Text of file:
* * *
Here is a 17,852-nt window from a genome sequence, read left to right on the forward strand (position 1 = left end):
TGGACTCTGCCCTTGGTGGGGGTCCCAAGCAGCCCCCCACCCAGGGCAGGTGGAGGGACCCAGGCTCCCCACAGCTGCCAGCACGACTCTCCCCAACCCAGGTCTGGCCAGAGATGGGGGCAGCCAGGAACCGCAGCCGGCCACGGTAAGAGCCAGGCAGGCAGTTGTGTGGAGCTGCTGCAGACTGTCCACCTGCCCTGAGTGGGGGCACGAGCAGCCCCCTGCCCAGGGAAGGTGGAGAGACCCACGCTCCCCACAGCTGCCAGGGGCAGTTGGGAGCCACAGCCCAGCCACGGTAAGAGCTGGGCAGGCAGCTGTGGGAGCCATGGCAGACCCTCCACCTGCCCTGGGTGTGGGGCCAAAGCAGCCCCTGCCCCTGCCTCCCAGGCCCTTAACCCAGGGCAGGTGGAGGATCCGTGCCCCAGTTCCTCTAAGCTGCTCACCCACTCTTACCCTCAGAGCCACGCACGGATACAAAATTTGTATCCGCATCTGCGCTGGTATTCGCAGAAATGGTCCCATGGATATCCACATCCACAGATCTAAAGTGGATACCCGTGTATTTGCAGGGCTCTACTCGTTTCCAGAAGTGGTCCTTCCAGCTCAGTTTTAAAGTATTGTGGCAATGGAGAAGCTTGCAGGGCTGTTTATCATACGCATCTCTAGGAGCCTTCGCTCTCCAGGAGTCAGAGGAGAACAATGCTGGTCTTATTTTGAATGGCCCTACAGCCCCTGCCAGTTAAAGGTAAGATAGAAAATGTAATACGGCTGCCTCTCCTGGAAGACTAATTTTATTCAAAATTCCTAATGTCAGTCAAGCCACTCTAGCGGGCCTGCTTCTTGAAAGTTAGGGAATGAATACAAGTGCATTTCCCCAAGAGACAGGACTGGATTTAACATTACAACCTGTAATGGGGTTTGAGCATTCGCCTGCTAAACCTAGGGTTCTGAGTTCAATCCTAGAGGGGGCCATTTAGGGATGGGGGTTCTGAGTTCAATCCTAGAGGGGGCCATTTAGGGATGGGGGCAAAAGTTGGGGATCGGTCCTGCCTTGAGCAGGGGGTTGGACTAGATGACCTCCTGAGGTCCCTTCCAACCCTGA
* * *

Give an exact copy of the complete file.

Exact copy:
Here is a 17,852-nt window from a genome sequence, read left to right on the forward strand (position 1 = left end):
TGGACTCTGCCCTTGGTGGGGGTCCCAAGCAGCCCCCCACCCAGGGCAGGTGGAGGGACCCAGGCTCCCCACAGCTGCCAGCACGACTCTCCCCAACCCAGGTCTGGCCAGAGATGGGGGCAGCCAGGAACCGCAGCCGGCCACGGTAAGAGCCAGGCAGGCAGTTGTGTGGAGCTGCTGCAGACTGTCCACCTGCCCTGAGTGGGGGCACGAGCAGCCCCCTGCCCAGGGAAGGTGGAGAGACCCACGCTCCCCACAGCTGCCAGGGGCAGTTGGGAGCCACAGCCCAGCCACGGTAAGAGCTGGGCAGGCAGCTGTGGGAGCCATGGCAGACCCTCCACCTGCCCTGGGTGTGGGGCCAAAGCAGCCCCTGCCCCTGCCTCCCAGGCCCTTAACCCAGGGCAGGTGGAGGATCCGTGCCCCAGTTCCTCTAAGCTGCTCACCCACTCTTACCCTCAGAGCCACGCACGGATACAAAATTTGTATCCGCATCTGCGCTGGTATTCGCAGAAATGGTCCCATGGATATCCACATCCACAGATCTAAAGTGGATACCCGTGTATTTGCAGGGCTCTACTCGTTTCCAGAAGTGGTCCTTCCAGCTCAGTTTTAAAGTATTGTGGCAATGGAGAAGCTTGCAGGGCTGTTTATCATACGCATCTCTAGGAGCCTTCGCTCTCCAGGAGTCAGAGGAGAACAATGCTGGTCTTATTTTGAATGGCCCTACAGCCCCTGCCAGTTAAAGGTAAGATAGAAAATGTAATACGGCTGCCTCTCCTGGAAGACTAATTTTATTCAAAATTCCTAATGTCAGTCAAGCCACTCTAGCGGGCCTGCTTCTTGAAAGTTAGGGAATGAATACAAGTGCATTTCCCCAAGAGACAGGACTGGATTTAACATTACAACCTGTAATGGGGTTTGAGCATTCGCCTGCTAAACCTAGGGTTCTGAGTTCAATCCTAGAGGGGGCCATTTAGGGATGGGGGTTCTGAGTTCAATCCTAGAGGGGGCCATTTAGGGATGGGGGCAAAAGTTGGGGATCGGTCCTGCCTTGAGCAGGGGGTTGGACTAGATGACCTCCTGAGGTCCCTTCCAACCCTGA